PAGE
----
By Jeff McMahon
Leading economists at the “Mecca” of free-market economics, the University of Chicago, evoked their most prominent predecessor, Milton Friedman, last week in advocating a price on carbon to address climate change.
At a forum called “What Would Milton Friedman Do About Climate Change?” former U.S. Rep Bon Inglis (R-SC) opened the discussion by playing a 1979 clip of Milton Friedman on the Phil Donahue Show:
Phil Donahue: Is there a case for the government to do something about pollution?
Milton Friedman: Yes, there’s a case for the government to do something. There’s always a case for the government to do something about it. Because there’s always a case for the government to some extent when what two people do affects a third party. There’s no case for the government whatsoever to mandate air bags, because air bags protect the people inside the car. That’s my business. If I want to protect myself, I should do it at my expense. But there is a case for the government protecting third parties, protecting people who have not voluntarily agreed to enter. So there’s more of a case, for example, for emissions controls than for airbags. But the question is what’s the best way to do it? And the best way to do it is not to have bureaucrats in Washington write rules and regulations saying a car has to carry this that or the other. The way to do it is to impose a tax on the cost of the pollutants emitted by a car and make an incentive for car manufacturers and for consumers to keep down the amount of pollution.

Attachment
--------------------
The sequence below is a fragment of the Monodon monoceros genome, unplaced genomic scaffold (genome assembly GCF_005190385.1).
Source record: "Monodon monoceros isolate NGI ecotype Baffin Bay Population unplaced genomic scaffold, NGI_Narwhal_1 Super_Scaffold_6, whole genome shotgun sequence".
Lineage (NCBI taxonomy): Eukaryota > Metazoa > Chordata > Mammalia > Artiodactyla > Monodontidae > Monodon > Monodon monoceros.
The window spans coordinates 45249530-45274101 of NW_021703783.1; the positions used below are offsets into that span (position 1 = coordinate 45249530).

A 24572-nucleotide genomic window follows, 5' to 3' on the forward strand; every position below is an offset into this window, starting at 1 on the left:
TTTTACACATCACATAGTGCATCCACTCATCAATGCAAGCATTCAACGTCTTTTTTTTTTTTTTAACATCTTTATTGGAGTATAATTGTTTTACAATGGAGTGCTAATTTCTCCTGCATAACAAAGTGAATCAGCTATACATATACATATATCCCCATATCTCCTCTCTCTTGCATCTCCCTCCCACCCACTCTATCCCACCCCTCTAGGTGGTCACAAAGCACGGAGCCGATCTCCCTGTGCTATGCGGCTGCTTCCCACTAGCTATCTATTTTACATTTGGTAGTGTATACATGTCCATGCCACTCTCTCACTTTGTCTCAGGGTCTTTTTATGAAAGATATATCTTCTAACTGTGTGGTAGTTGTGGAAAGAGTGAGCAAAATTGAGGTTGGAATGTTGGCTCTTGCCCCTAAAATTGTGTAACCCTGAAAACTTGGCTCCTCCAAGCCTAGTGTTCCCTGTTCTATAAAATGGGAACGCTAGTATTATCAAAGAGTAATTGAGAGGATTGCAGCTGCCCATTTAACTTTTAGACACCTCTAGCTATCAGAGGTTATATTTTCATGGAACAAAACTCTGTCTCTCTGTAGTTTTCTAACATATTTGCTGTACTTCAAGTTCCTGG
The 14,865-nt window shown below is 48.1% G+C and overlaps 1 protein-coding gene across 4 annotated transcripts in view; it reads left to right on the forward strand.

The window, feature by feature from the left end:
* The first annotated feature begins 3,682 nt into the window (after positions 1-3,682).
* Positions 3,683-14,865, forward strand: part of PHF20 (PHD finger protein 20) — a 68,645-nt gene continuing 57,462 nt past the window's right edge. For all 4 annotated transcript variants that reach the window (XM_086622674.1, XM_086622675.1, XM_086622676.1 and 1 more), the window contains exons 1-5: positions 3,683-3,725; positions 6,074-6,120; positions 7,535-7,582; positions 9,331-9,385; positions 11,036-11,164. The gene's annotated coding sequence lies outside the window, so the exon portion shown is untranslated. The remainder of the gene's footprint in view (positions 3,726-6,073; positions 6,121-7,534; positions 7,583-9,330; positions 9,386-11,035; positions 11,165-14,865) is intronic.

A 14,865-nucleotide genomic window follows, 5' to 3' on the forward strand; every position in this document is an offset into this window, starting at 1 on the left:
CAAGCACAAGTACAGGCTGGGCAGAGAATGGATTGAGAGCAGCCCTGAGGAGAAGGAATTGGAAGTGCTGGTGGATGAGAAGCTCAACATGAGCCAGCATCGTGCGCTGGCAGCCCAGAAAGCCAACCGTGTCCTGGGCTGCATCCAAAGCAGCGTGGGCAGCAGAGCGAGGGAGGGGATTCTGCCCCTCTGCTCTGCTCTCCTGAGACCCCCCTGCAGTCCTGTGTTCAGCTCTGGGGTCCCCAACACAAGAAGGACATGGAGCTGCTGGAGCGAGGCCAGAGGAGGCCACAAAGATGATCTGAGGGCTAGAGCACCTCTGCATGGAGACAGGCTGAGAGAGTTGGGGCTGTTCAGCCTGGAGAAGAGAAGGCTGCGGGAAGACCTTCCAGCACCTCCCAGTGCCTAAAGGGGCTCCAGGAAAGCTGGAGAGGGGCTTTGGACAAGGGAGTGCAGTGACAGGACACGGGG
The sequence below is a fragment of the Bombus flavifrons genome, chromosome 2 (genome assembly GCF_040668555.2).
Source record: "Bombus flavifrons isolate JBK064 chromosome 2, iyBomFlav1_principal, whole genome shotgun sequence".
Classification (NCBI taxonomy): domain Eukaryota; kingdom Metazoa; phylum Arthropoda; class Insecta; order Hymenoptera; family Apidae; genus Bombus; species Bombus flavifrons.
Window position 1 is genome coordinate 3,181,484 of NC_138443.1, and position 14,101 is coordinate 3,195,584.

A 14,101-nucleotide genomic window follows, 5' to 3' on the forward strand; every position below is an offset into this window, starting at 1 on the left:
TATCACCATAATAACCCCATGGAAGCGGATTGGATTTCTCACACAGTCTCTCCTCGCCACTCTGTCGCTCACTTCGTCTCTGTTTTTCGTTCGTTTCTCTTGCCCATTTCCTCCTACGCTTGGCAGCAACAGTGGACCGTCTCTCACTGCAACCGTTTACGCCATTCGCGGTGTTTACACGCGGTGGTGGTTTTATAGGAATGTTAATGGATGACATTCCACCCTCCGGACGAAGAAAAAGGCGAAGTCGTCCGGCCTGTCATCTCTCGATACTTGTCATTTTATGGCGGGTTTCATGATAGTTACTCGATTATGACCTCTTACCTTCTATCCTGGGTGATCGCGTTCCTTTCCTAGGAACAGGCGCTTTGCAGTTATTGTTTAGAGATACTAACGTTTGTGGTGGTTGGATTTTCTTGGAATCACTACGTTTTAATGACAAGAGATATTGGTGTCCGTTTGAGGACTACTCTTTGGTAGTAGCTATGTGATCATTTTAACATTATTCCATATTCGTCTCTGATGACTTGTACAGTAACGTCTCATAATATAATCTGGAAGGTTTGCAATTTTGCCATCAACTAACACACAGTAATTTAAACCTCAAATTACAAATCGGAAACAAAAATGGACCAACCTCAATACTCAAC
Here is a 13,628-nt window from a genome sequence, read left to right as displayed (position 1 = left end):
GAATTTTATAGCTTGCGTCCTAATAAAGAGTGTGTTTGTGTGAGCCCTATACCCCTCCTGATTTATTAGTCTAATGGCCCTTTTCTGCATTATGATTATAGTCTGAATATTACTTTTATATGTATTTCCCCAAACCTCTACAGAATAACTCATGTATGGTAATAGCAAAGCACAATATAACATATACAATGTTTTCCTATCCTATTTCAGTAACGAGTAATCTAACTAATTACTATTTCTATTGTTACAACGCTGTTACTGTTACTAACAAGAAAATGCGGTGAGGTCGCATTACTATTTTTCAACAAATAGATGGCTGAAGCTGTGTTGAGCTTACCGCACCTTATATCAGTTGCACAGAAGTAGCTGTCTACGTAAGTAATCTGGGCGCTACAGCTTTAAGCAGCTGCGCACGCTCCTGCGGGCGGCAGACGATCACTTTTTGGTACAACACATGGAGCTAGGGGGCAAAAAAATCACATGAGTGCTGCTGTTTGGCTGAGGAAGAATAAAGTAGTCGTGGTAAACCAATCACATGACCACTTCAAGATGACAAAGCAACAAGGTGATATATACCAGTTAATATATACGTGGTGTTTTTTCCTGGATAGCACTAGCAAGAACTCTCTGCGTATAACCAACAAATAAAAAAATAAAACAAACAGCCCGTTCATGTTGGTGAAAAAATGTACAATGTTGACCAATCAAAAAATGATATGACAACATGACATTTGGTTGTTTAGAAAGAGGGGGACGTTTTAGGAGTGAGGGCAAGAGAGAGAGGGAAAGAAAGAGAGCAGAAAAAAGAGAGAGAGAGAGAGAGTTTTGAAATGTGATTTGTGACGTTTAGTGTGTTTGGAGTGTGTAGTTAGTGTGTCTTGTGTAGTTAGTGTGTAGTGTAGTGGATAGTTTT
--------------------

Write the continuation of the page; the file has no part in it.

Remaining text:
Two current economics professors elaborated on Friedman’s view and applied it to the 21st Century problem of human-induced climate change.
“What’s happening when we turn on the lights, when the power is derived from a coal plant, or when we drive our car, is that carbon dioxide is emitted into the air, and that’s sprinkling around damages in Bangladesh, London, Houston,” said Michael Greenstone, the Milton Friedman Professor of Economics at the University of Chicago and the director of the Energy Policy Institute of Chicago.
“And those costs are real, and they’re not being reflected in the costs of that electricity or the tank of gas. Emitting carbon dioxide into the atmosphere does allow you to produce electricity more cheaply, but there’s a whole other set of people who are being punished or penalized. It’s a poor idea of economics.”
Greenstone and Steve Cicala, an assistant professor in the Harris School of Public Policy, argued that the market for energy operates without accounting for its full costs — without compensating people throughout the world who experience damages caused by the emission of greenhouse gases during the production of energy…
Continue reading at Forbes…